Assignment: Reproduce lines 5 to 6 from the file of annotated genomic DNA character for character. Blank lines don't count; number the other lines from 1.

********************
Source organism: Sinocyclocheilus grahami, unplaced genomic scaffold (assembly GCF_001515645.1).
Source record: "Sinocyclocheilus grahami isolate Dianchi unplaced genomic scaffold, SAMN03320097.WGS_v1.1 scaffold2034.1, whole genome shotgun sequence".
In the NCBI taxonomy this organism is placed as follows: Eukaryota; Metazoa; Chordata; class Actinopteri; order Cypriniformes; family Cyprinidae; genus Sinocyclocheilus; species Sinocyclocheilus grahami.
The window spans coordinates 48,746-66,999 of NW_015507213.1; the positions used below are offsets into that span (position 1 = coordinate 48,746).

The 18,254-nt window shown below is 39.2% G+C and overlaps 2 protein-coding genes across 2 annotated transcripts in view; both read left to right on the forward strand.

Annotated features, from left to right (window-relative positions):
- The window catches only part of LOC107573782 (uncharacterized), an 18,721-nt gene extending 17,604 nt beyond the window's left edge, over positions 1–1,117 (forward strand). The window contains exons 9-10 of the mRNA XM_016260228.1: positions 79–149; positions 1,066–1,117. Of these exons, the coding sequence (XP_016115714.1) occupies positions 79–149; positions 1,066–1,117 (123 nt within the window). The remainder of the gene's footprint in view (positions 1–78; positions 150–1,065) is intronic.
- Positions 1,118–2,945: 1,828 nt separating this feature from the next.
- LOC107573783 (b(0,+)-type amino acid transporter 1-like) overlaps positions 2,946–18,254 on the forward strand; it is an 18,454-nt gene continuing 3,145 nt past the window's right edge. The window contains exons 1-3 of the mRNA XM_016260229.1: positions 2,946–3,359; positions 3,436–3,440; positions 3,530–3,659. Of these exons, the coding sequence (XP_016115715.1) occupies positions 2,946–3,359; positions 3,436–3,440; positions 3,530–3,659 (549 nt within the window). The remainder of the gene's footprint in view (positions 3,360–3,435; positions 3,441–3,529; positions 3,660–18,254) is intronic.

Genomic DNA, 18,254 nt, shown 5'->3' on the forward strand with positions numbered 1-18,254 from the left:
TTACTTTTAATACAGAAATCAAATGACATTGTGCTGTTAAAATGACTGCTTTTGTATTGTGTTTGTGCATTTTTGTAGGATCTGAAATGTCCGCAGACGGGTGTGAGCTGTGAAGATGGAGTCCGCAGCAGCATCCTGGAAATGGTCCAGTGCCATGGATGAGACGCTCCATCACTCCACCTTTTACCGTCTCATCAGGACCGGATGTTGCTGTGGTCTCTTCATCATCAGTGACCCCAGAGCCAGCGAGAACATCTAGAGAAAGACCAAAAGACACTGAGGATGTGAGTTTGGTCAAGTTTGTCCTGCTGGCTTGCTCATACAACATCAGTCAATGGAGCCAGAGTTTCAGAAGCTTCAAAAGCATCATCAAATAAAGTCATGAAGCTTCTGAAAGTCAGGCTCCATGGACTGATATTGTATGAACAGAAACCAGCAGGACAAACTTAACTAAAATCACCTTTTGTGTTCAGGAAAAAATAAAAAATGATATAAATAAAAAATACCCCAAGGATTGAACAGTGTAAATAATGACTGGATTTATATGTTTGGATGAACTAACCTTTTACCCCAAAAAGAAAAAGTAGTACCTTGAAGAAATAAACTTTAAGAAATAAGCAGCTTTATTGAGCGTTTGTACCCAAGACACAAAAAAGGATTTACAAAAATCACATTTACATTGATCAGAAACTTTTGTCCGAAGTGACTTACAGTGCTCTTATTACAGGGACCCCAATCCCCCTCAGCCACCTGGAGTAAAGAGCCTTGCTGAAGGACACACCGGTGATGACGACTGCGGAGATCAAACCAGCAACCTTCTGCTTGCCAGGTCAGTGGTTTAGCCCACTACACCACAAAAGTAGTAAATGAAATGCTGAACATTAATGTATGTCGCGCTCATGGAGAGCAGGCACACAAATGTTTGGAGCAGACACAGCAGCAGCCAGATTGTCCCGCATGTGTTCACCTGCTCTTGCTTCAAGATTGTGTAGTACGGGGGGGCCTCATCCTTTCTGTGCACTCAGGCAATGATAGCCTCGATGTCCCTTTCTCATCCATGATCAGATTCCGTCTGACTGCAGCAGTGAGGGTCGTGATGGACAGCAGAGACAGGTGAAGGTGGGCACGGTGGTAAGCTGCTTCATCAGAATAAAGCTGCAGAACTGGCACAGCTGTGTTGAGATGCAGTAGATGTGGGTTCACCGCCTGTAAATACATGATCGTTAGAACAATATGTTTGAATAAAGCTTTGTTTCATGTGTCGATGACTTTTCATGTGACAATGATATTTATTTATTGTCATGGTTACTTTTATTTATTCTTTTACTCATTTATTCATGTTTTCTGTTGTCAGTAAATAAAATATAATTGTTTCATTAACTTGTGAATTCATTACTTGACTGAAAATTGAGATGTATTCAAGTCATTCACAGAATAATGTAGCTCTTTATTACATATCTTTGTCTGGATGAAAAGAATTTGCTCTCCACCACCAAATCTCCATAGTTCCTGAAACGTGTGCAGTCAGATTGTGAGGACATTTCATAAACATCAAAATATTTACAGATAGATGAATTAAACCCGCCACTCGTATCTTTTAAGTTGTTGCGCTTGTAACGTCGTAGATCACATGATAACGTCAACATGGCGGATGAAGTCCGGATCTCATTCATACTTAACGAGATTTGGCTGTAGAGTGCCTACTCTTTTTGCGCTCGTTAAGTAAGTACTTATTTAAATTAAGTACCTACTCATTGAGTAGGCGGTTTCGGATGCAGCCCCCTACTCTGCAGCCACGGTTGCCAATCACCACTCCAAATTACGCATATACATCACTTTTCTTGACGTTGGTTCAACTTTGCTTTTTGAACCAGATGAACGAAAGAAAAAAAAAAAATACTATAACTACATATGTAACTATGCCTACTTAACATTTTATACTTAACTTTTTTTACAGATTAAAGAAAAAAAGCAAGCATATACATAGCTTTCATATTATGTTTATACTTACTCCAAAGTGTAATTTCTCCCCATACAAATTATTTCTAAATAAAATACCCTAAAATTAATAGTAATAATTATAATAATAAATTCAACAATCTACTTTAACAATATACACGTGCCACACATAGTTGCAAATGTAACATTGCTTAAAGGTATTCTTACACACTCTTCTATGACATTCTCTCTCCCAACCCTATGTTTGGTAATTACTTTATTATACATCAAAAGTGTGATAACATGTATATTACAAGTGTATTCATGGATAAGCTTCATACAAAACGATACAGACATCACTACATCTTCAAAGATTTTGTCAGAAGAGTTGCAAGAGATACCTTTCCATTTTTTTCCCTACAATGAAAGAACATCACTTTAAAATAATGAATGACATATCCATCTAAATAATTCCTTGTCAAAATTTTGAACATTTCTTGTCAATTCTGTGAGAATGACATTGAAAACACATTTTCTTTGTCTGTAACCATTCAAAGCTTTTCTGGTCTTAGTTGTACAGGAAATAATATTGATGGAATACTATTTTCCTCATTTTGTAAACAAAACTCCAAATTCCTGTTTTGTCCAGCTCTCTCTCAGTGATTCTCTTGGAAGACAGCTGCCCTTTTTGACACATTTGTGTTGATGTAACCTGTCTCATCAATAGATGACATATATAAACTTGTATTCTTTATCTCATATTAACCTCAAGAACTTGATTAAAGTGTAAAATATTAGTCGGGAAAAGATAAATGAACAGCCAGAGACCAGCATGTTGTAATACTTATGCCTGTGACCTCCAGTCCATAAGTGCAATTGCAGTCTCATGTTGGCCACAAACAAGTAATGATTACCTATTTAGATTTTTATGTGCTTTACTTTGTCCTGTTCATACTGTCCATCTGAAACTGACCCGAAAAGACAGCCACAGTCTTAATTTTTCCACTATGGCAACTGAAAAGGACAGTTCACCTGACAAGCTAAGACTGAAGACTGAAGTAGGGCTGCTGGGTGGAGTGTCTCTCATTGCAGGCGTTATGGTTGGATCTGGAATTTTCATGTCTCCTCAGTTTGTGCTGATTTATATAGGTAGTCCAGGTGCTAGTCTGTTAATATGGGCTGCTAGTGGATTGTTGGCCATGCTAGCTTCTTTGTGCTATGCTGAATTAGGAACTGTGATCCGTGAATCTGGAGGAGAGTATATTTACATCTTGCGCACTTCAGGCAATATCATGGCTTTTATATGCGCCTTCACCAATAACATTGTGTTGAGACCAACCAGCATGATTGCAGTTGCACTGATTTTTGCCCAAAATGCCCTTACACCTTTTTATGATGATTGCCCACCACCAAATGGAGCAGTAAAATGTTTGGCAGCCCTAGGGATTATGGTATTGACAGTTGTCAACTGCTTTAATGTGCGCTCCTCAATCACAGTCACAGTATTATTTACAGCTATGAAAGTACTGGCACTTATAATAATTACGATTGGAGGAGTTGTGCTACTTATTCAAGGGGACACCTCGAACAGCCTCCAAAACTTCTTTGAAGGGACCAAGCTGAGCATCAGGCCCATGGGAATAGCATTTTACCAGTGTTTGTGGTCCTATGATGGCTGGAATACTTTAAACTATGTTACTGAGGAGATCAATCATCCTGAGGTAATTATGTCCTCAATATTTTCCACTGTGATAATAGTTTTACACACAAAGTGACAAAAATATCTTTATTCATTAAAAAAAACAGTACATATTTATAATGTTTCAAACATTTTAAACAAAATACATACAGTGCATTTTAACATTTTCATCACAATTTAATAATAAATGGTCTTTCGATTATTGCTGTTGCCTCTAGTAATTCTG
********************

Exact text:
The 18,254-nt window shown below is 39.2% G+C and overlaps 2 protein-coding genes across 2 annotated transcripts in view; both read left to right on the forward strand.

Annotated features, from left to right (window-relative positions):